Seoul: North Korea behind March hacking

North Korea was behind the cyberattack in March that wiped hard drives on more than 30 000 computers at TV stations and disrupted banks in South Korea, a spokesperson for its internet security agency said on Wednesday, ratcheting up the growing tension between the two sides another notch.

The agency said six computers in the North accessed computer servers in the South using more than a thousand access points on the internet, called IP addresses, based overseas. Those were then used to set up the attack.

A spokesperson told the Associated Press that the attack, planned up to eight months earlier, had similarities to past North Korean hacking attempts, which he said were carried out by an espionage agency run by the military there.

That will raise concerns that even a minor conflict between the two nations could be presaged by a cyberattack aimed at critical infrastructure in the South, which is one of the most networked nations in the world – in stark contrast to the North, which is one of the least networked.

Aggressive language
North Korea has been using increasingly aggressive language in public statements: on Tuesday it warned foreigners to leave the South for "safe places", implying a nuclear war was imminent. The two nations have never signed a peace treaty; the three-year-long Korean war ended in a ceasefire, but not a peace treaty. They have remained at war despite the peace that has reigned since July 1953.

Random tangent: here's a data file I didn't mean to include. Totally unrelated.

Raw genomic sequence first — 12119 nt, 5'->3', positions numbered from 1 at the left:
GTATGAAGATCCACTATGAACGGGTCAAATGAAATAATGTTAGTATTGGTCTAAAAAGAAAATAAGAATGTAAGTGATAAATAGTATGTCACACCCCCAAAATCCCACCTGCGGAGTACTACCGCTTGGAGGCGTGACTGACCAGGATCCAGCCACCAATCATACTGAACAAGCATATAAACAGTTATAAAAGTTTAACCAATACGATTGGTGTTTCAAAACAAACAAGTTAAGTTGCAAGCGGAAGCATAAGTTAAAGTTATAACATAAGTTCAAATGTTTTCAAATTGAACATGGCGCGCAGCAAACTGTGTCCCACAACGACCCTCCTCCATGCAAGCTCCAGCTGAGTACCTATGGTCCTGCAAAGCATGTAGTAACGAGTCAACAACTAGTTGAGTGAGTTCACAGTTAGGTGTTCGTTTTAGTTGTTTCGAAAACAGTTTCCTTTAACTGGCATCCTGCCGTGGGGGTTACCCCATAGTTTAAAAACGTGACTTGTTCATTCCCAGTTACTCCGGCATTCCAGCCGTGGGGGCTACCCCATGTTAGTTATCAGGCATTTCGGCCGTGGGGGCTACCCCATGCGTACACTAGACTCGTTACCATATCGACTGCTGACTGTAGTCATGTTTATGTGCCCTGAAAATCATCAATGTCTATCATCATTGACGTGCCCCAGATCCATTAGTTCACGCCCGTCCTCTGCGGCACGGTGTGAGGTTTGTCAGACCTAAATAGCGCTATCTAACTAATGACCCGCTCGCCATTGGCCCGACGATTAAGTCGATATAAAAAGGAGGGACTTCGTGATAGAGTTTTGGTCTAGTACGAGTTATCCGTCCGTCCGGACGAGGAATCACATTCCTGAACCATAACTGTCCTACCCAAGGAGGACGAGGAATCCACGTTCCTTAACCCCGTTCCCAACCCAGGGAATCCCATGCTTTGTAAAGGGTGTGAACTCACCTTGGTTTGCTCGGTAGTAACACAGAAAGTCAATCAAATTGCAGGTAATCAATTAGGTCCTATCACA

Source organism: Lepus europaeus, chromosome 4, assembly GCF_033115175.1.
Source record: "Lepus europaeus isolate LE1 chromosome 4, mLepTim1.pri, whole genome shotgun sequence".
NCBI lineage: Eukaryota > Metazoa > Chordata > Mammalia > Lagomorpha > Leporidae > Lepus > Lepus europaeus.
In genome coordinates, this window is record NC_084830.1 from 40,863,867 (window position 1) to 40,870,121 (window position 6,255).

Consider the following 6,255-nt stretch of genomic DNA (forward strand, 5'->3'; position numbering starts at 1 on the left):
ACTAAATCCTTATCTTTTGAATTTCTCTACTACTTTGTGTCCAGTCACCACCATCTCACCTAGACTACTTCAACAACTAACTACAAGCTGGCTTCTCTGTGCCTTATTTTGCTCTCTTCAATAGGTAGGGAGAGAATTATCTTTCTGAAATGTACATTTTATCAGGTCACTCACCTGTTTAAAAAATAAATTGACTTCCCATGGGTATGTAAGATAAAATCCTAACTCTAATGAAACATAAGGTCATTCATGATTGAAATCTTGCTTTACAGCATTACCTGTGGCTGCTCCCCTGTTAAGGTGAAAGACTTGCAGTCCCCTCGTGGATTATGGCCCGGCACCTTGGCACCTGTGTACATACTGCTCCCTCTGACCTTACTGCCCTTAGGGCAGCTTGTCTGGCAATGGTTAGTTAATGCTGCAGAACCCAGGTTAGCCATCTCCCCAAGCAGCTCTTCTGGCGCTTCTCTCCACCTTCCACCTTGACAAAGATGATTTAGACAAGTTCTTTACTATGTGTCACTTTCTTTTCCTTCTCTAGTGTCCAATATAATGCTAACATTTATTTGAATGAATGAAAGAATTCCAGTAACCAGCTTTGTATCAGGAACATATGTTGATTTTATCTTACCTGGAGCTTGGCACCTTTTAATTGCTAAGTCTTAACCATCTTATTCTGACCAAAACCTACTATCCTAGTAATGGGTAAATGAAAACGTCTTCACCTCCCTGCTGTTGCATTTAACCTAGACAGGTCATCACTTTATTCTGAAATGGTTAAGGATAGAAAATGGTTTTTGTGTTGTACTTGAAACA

The online realm has become the most active frontier in what is so far a phoney war between the two nations. North Korea's Twitter feed was hacked last week, apparently by hackers from the Anonymous collective.

The cyberattack in March was quickly linked to IP addresses in China by authorities in Seoul, who were already suspicious that the North was behind the attacks. Personal computers in broadcasters YTN, MBC and KBS had their hard drives wiped, while cash machines across the country were disabled and about 32 000 computers at two major commercial banks, Shinhan Bank and NongHyup Bank, were affected, according to the South's state-run Korea Internet Security.

Soon after the attack security companies pointed to North Korea as the likely culprit, saying that the tools used for the incursion were outdated by modern hacking standards, and that the targets were not the kind that unaffiliated "hacktivists" would target. – © Guardian News and Media 2013

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Charles Arthur
Charles Arthur works from Tranquility Base Hotel & Casino. Journalist, speaker, moderator. The Guardian’s Technology editor 2009-14. Coming May ‘18: Cyber Wars, on hacking. Prev: Digital Wars: Apple v Google v Microsoft Charles Arthur has over 74656 followers on Twitter.
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